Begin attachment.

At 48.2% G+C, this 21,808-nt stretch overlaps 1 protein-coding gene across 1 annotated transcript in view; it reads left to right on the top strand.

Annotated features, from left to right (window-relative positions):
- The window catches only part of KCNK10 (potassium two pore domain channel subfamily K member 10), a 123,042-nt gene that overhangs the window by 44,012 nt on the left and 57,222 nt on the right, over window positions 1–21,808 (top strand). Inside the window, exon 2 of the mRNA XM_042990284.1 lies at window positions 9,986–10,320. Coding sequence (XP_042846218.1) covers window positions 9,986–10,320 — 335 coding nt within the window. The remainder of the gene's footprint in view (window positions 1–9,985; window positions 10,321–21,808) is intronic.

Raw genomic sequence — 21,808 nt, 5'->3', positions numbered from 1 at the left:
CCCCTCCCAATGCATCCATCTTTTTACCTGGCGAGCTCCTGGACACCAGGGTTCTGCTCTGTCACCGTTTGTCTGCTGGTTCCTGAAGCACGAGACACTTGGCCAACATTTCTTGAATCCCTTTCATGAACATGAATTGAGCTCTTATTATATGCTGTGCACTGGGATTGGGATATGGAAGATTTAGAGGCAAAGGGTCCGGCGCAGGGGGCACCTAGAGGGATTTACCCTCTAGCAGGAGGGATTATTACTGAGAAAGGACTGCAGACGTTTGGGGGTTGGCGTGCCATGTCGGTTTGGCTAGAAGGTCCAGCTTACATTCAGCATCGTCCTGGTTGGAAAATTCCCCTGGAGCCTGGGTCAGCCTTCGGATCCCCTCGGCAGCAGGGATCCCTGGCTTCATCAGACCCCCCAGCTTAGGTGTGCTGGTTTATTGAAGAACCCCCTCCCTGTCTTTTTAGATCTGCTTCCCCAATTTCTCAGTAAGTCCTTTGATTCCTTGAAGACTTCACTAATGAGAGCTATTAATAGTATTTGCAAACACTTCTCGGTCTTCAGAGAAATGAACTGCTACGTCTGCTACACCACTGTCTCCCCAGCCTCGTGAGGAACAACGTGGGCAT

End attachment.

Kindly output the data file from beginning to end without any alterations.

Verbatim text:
At 48.2% G+C, this 21,808-nt stretch overlaps 1 protein-coding gene across 1 annotated transcript in view; it reads left to right on the top strand.

Annotated features, from left to right (window-relative positions):
- The window catches only part of KCNK10 (potassium two pore domain channel subfamily K member 10), a 123,042-nt gene that overhangs the window by 44,012 nt on the left and 57,222 nt on the right, over window positions 1–21,808 (top strand). Inside the window, exon 2 of the mRNA XM_042990284.1 lies at window positions 9,986–10,320. Coding sequence (XP_042846218.1) covers window positions 9,986–10,320 — 335 coding nt within the window. The remainder of the gene's footprint in view (window positions 1–9,985; window positions 10,321–21,808) is intronic.

Raw genomic sequence — 21,808 nt, 5'->3', positions numbered from 1 at the left:
CCCCTCCCAATGCATCCATCTTTTTACCTGGCGAGCTCCTGGACACCAGGGTTCTGCTCTGTCACCGTTTGTCTGCTGGTTCCTGAAGCACGAGACACTTGGCCAACATTTCTTGAATCCCTTTCATGAACATGAATTGAGCTCTTATTATATGCTGTGCACTGGGATTGGGATATGGAAGATTTAGAGGCAAAGGGTCCGGCGCAGGGGGCACCTAGAGGGATTTACCCTCTAGCAGGAGGGATTATTACTGAGAAAGGACTGCAGACGTTTGGGGGTTGGCGTGCCATGTCGGTTTGGCTAGAAGGTCCAGCTTACATTCAGCATCGTCCTGGTTGGAAAATTCCCCTGGAGCCTGGGTCAGCCTTCGGATCCCCTCGGCAGCAGGGATCCCTGGCTTCATCAGACCCCCCAGCTTAGGTGTGCTGGTTTATTGAAGAACCCCCTCCCTGTCTTTTTAGATCTGCTTCCCCAATTTCTCAGTAAGTCCTTTGATTCCTTGAAGACTTCACTAATGAGAGCTATTAATAGTATTTGCAAACACTTCTCGGTCTTCAGAGAAATGAACTGCTACGTCTGCTACACCACTGTCTCCCCAGCCTCGTGAGGAACAACGTGGGCAT